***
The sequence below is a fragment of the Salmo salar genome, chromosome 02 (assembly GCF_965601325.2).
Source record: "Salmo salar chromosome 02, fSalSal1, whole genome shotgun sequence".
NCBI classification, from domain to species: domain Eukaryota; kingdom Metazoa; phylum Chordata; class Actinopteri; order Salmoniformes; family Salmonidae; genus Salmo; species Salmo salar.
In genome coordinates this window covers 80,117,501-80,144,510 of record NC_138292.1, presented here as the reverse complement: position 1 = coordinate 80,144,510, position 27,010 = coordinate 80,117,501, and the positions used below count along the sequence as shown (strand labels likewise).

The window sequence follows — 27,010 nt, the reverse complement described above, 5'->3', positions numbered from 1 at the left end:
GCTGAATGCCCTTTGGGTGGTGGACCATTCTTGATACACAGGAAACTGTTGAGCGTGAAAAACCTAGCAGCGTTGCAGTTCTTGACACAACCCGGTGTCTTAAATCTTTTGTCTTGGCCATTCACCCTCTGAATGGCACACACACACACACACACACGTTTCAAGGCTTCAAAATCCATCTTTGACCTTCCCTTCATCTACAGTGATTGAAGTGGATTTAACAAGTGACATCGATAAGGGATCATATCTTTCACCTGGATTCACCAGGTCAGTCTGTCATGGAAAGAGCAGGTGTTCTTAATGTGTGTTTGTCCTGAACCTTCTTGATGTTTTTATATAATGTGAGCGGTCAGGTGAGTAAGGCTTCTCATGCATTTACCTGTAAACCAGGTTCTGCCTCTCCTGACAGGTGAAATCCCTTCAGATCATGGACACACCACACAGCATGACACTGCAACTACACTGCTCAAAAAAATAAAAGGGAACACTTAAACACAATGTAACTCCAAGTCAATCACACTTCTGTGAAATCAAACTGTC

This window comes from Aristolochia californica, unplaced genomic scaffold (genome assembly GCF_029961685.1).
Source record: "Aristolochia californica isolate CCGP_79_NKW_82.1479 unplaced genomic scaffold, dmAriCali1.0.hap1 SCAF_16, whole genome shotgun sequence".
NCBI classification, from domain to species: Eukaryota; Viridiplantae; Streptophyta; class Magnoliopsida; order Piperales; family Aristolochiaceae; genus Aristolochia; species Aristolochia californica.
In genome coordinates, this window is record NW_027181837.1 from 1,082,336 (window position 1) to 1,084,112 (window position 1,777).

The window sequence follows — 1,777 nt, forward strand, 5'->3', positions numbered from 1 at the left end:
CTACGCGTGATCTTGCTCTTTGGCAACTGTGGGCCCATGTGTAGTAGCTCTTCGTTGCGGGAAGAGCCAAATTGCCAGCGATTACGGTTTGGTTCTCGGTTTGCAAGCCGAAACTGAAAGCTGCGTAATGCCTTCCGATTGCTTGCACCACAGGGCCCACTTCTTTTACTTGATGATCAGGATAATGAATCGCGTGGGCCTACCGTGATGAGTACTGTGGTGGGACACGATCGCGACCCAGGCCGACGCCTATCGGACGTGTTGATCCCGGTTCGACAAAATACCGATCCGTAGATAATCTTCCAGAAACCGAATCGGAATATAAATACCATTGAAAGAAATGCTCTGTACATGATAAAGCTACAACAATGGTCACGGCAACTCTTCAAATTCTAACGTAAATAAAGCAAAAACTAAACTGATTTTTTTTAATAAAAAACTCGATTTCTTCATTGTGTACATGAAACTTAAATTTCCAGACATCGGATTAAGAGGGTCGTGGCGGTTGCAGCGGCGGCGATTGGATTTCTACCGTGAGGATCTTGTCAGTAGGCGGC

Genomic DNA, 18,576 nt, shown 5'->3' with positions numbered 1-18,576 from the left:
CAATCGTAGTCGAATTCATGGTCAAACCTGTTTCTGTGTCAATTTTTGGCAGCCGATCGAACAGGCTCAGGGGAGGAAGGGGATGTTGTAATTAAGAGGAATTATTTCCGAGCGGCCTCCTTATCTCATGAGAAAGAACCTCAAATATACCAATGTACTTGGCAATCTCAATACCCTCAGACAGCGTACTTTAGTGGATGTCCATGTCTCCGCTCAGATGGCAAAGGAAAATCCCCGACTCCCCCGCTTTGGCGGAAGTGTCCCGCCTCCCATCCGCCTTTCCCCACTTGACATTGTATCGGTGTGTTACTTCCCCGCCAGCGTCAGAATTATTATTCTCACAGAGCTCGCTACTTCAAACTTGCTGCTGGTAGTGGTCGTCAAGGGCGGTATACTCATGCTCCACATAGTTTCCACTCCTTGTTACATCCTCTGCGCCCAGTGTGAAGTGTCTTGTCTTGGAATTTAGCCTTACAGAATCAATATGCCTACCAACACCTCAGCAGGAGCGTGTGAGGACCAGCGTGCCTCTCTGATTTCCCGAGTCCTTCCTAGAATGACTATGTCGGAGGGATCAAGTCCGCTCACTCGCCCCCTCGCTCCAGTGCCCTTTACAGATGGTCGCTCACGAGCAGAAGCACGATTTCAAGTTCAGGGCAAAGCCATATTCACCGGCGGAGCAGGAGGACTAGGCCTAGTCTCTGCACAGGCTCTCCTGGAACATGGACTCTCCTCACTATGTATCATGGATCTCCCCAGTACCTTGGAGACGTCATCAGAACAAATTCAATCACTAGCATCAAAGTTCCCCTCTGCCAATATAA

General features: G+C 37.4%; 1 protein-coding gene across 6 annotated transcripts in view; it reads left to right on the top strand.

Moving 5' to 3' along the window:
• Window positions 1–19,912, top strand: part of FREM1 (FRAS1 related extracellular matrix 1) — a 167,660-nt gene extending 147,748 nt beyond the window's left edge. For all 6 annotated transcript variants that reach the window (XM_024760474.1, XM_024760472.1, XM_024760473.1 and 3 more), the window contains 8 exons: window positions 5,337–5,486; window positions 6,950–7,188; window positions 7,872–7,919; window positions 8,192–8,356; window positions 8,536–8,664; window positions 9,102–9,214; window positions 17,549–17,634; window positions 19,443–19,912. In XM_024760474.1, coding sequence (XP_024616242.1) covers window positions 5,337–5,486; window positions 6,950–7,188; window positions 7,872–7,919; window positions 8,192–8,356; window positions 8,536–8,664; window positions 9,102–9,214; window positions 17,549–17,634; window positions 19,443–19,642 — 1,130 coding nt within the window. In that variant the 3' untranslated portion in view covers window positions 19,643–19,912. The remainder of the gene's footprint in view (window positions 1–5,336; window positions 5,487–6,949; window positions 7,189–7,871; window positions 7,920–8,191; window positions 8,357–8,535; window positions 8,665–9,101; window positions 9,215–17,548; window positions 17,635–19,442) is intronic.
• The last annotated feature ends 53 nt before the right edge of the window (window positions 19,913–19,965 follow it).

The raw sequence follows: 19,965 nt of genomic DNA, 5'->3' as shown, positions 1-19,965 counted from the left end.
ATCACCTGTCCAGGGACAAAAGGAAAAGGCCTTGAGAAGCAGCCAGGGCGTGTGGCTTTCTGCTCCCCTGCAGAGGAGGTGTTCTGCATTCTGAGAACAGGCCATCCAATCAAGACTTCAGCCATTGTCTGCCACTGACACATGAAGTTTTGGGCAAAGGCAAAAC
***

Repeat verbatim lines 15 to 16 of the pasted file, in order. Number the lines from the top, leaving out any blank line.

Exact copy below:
General features: G+C 37.4%; 1 protein-coding gene across 6 annotated transcripts in view; it reads left to right on the top strand.

Moving 5' to 3' along the window: